Former RNC Chair Has 3 Short Words For Republicans Wanting A Trump Party

"There's the door," said Michael Steele.

Former Republican National Committee chair Michael Steele had a terse message Monday for conservatives who would leave the Republican Party to follow former President Donald Trump.

“You have 46% of the folks saying they will follow Trump,” Steele said on MSNBC’s “Morning Joe.” “I’m like, OK, there’s the door. Y’all go do your thing, and we’ll just pick up the pieces on this side and keep moving. And that’s the battle.”

He was discussing a Suffolk University/USA Today poll that found 46% of Republicans surveyed would abandon the GOP and join a Trump party if the former president decided to form one. Just 27% surveyed said they wouldn’t. The remaining number said they were undecided.

The results showed a plurality of Republicans favored Trump despite the deadly Jan. 6 insurrection at the U.S. Capitol that was led by his supporters, who sought to overthrow the election and hurt lawmakers who stood in Trump’s way. Trump’s actions in inciting the attack on the Capitol led to his second impeachment by the U.S. House. He was acquitted in the Senate.

Steele headed the RNC from 2009 to 2011. He’s been a loud Trump critic for years and in 2020 joined the anti-Trump conservative group The Lincoln Project in its fight against the 45th president.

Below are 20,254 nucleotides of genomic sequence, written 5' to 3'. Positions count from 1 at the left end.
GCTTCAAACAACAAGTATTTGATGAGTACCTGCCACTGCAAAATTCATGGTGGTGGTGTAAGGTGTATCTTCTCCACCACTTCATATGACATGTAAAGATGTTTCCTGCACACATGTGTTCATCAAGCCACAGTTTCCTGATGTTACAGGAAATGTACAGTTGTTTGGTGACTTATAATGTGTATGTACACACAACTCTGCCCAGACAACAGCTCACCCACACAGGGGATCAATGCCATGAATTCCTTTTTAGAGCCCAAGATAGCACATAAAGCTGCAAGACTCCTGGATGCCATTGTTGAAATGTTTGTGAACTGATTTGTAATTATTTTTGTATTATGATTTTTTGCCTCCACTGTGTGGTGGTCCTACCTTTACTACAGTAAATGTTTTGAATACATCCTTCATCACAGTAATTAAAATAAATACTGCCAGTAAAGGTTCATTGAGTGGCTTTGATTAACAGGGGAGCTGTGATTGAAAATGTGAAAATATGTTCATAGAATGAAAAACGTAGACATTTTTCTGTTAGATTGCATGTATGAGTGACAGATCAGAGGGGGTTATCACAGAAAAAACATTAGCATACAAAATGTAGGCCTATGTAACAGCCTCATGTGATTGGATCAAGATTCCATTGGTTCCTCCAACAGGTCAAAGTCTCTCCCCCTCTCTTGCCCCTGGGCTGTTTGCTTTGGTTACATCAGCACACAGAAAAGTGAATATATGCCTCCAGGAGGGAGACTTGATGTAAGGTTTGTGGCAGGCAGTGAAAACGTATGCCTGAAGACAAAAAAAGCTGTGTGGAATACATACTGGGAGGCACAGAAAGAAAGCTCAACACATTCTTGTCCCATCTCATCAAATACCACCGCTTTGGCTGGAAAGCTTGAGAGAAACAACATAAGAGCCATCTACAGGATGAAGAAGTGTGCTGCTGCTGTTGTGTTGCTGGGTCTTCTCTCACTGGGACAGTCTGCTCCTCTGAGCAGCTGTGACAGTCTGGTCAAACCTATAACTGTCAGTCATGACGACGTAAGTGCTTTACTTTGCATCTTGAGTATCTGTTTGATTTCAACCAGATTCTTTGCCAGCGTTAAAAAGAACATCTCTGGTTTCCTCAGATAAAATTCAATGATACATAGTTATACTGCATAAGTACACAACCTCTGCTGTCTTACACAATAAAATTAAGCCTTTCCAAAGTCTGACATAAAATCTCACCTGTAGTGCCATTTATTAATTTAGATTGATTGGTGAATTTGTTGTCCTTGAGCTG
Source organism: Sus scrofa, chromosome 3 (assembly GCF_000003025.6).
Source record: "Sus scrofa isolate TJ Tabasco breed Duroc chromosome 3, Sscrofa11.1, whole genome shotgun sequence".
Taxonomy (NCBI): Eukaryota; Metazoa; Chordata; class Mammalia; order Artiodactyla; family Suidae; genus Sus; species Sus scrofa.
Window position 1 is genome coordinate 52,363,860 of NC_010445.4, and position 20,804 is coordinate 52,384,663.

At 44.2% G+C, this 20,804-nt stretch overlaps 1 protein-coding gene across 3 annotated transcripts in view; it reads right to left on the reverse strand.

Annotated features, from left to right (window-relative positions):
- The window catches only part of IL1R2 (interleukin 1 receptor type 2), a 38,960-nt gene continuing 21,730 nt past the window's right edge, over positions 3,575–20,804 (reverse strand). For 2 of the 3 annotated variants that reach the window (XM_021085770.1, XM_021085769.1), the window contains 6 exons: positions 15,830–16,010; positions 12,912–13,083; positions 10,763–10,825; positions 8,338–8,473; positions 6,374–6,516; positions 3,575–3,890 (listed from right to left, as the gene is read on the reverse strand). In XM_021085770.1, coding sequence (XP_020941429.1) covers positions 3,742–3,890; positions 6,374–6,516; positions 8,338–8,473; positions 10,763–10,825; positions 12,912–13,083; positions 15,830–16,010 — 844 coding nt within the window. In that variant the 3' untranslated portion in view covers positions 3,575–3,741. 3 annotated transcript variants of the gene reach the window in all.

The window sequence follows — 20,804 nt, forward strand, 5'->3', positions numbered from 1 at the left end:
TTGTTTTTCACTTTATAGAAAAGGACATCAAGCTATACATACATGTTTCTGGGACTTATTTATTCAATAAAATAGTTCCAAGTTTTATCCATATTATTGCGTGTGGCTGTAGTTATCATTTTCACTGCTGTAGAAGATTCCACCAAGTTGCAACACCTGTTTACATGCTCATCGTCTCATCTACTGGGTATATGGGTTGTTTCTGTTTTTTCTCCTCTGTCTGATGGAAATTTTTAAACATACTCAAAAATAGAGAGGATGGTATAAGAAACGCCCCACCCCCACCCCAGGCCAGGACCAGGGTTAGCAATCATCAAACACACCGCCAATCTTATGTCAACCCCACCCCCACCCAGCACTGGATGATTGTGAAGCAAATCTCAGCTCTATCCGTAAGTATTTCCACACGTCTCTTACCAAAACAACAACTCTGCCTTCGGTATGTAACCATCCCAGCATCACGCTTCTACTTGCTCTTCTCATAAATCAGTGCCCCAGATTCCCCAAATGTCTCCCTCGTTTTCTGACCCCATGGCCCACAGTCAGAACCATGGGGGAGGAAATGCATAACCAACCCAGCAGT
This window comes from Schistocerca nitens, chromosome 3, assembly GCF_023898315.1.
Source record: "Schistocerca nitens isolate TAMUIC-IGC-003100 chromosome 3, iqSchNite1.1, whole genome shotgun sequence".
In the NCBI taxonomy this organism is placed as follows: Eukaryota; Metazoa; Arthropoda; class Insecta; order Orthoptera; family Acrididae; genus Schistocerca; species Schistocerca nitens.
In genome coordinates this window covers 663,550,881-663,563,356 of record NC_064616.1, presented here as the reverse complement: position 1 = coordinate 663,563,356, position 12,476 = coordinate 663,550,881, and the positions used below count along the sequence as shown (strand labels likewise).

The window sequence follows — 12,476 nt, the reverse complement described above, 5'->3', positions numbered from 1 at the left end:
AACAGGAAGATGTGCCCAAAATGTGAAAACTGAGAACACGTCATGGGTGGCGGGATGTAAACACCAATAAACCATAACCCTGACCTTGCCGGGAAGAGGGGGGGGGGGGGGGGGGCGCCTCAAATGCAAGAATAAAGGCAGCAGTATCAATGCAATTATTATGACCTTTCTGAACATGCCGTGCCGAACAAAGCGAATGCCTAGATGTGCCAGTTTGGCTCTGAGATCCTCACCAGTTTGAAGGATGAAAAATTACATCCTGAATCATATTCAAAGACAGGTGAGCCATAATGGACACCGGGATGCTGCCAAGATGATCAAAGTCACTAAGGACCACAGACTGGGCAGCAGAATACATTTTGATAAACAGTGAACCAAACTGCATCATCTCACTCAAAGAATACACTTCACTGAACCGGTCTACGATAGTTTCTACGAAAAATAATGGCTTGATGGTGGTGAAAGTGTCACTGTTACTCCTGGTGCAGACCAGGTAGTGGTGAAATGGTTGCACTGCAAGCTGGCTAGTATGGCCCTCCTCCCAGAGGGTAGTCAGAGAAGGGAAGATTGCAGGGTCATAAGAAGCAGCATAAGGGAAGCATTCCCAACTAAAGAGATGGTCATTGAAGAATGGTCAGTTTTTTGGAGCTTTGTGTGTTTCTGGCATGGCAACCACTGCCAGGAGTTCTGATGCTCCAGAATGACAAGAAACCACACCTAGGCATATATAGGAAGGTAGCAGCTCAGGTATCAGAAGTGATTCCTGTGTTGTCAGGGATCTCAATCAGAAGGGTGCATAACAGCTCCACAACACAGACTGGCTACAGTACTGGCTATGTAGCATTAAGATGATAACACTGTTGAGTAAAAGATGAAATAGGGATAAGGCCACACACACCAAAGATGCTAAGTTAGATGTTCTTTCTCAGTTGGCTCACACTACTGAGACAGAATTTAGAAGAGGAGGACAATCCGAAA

The results of the poll show just how deeply Trump’s rhetoric has embedded itself within the party, Steele said.

“You can’t turn the corner on that,” he said. “You’ve got the national leadership making their way down to Mar-a-Lago to confer with Trump,” he said, referring to meetings between House Minority Leader Kevin McCarthy (R-Calif.) and House Minority Whip Steve Scalise (R-La.) and the former president in Florida since he left office. “About what?”

He said the GOP’s focus now should be on what it does next.

“And that’s where the battle lines are drawn,” he said, referencing Reps. Adam Kinzinger (R-Ill.) and Liz Cheney (R-Wyo.), both of whom have faced criticism from within the party for voting with Democrats to impeach Trump in January.

″[They’re] standing on one side saying, ‘Here’s the rational, conservative approach to small government, effective leadership, individual liberties, etc.,’” Steele said. “And then there’s this. The Trump party.”

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